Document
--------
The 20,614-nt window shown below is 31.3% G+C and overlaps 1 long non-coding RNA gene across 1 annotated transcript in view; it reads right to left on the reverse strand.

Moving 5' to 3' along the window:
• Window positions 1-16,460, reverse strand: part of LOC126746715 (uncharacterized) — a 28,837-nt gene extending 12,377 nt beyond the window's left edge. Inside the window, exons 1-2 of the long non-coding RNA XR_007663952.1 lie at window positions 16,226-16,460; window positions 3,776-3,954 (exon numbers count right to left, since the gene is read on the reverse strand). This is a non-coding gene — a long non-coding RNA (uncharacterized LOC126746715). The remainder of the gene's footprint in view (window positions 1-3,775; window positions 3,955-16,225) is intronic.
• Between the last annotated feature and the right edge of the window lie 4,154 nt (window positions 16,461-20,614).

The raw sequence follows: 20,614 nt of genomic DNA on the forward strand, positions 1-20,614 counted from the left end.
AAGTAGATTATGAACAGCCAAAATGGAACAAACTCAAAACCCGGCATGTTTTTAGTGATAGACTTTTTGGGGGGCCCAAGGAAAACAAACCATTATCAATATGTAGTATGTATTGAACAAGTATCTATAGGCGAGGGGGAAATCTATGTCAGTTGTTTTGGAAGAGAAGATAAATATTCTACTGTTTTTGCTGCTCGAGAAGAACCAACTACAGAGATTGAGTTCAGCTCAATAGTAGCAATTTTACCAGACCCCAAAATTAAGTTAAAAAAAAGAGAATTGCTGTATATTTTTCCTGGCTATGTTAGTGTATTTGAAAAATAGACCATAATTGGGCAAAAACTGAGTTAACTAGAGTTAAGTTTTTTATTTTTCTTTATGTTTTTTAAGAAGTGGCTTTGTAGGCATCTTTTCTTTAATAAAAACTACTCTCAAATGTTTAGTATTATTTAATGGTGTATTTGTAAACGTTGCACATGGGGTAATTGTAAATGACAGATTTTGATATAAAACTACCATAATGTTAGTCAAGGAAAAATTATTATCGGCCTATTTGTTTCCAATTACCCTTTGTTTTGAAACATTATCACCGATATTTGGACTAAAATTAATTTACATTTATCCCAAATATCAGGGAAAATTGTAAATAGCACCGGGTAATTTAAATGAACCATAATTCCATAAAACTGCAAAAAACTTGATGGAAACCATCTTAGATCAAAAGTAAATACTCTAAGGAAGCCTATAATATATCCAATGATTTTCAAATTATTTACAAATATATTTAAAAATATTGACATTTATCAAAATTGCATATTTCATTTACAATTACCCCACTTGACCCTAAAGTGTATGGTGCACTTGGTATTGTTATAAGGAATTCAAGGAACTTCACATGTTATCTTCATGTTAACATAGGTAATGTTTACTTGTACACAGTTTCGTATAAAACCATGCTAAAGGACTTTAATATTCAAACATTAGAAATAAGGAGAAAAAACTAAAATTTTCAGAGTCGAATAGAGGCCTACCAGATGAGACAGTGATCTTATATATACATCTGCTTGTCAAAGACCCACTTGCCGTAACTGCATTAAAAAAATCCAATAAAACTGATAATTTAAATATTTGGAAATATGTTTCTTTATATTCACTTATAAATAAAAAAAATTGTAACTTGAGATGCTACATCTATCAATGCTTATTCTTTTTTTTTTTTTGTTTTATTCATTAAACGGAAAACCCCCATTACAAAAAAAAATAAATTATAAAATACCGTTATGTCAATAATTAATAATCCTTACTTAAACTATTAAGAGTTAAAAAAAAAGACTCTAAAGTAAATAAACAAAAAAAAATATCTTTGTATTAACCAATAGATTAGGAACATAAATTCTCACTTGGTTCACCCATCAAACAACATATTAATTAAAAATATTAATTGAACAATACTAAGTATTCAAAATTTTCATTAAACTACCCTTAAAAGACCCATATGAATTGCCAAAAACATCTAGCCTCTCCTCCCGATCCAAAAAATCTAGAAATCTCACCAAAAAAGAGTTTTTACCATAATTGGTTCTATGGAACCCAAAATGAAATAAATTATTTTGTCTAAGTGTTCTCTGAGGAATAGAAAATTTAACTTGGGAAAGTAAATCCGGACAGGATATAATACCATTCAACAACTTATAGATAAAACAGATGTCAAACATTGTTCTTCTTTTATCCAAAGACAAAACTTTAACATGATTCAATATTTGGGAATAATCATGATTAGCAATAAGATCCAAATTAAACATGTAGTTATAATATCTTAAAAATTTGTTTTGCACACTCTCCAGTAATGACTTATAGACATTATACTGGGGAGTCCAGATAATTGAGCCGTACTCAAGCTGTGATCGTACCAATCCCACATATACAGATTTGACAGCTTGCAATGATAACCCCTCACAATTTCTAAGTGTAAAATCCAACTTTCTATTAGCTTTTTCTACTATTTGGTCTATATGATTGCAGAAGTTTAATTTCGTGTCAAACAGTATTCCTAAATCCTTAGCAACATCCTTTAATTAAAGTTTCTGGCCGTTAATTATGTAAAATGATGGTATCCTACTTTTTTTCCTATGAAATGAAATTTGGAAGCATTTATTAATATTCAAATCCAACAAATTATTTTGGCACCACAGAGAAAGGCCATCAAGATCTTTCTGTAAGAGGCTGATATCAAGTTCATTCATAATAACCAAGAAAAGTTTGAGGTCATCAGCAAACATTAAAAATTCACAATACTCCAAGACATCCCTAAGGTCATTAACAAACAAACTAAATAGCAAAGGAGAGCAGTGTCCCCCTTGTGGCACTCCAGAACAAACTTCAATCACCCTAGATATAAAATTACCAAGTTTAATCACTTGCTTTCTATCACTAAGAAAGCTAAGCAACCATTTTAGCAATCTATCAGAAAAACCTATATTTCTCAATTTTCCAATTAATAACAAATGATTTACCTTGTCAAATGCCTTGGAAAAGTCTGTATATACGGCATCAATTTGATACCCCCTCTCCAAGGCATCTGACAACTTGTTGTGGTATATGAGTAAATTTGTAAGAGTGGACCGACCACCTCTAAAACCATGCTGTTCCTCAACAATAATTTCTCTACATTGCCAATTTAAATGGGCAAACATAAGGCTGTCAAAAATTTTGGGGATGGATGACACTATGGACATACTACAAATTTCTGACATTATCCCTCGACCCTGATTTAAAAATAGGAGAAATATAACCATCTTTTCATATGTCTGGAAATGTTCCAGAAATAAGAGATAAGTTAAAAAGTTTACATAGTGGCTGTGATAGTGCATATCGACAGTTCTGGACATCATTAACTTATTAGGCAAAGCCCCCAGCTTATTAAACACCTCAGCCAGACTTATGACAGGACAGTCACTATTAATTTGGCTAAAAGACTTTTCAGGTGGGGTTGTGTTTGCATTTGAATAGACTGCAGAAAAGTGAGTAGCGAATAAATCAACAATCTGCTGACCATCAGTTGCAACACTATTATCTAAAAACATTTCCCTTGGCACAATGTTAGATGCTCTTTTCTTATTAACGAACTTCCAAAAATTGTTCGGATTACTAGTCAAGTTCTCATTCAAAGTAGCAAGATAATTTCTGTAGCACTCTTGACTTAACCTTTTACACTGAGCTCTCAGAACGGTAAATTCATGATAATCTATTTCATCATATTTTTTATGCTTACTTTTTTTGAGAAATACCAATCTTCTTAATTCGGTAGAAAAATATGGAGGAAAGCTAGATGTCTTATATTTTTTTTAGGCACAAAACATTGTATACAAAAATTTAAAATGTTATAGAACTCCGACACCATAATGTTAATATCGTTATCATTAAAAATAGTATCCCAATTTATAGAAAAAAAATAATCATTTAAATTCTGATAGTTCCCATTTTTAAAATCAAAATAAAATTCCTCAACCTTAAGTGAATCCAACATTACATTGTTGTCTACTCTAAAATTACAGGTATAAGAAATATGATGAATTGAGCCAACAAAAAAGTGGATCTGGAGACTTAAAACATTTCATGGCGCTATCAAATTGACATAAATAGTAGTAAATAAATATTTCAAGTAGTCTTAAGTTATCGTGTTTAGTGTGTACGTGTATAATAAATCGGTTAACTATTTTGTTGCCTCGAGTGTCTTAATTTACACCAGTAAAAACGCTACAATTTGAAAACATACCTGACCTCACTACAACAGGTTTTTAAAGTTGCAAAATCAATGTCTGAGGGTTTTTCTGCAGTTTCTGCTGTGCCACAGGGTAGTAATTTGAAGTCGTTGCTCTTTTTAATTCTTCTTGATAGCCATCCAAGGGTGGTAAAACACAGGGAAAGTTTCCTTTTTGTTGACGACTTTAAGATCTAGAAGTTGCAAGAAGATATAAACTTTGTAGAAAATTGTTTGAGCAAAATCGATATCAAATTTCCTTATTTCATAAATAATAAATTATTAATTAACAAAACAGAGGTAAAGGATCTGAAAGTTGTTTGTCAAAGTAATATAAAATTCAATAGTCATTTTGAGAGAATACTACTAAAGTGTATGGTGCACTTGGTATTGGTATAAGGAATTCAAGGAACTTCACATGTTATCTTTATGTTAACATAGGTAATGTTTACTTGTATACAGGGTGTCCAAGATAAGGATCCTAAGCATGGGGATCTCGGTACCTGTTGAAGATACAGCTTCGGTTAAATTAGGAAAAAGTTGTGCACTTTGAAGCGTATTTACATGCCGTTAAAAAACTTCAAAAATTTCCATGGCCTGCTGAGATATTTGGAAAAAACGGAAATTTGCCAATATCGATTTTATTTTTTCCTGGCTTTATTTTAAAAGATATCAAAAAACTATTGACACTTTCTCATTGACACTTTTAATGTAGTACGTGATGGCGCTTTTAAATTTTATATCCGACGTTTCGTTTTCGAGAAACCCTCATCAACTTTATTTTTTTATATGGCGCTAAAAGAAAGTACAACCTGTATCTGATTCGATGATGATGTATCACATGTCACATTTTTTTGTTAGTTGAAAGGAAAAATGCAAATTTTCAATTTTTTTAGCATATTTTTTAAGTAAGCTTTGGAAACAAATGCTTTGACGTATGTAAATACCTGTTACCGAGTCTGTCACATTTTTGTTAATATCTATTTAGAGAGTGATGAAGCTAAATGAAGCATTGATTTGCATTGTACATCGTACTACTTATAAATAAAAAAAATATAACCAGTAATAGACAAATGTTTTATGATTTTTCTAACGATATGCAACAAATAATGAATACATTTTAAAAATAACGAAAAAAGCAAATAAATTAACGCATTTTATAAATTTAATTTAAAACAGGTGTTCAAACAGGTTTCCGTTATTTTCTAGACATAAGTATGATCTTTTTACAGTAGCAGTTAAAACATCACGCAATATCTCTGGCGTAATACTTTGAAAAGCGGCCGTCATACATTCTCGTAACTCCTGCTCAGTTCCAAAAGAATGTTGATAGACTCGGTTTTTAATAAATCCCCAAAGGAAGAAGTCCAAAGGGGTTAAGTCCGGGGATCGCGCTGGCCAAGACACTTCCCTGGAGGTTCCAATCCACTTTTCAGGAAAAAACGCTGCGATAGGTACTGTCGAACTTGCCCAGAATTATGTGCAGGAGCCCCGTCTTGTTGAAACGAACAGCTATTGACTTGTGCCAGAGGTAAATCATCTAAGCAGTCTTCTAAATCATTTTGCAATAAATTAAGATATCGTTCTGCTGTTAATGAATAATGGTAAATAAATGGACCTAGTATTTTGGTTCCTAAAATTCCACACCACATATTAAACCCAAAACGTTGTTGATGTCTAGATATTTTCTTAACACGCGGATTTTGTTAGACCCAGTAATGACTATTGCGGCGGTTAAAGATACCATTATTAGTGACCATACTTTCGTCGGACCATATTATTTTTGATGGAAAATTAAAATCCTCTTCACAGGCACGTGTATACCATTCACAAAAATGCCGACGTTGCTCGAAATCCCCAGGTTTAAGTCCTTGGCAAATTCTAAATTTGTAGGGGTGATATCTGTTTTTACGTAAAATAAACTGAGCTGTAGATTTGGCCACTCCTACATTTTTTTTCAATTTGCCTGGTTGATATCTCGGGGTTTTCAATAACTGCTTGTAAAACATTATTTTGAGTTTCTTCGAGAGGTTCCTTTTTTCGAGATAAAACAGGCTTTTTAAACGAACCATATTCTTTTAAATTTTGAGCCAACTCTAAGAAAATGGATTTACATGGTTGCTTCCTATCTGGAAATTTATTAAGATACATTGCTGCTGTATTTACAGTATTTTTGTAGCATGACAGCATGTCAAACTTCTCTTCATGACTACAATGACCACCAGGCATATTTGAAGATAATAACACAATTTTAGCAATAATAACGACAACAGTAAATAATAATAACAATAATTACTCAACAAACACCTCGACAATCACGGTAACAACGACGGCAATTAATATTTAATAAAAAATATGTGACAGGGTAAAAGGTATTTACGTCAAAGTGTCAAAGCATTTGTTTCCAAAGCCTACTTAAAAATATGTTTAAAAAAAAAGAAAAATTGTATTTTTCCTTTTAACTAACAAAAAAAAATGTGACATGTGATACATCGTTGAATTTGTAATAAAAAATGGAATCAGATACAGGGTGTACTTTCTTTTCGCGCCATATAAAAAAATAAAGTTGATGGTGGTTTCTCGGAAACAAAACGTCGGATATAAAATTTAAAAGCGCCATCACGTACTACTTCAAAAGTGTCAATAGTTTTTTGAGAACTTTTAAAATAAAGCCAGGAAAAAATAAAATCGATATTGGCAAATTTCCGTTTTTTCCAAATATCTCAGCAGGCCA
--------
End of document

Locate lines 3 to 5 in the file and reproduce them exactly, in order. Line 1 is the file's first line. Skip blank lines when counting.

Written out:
• Window positions 1-16,460, reverse strand: part of LOC126746715 (uncharacterized) — a 28,837-nt gene extending 12,377 nt beyond the window's left edge. Inside the window, exons 1-2 of the long non-coding RNA XR_007663952.1 lie at window positions 16,226-16,460; window positions 3,776-3,954 (exon numbers count right to left, since the gene is read on the reverse strand). This is a non-coding gene — a long non-coding RNA (uncharacterized LOC126746715). The remainder of the gene's footprint in view (window positions 1-3,775; window positions 3,955-16,225) is intronic.
• Between the last annotated feature and the right edge of the window lie 4,154 nt (window positions 16,461-20,614).

The raw sequence follows: 20,614 nt of genomic DNA on the forward strand, positions 1-20,614 counted from the left end.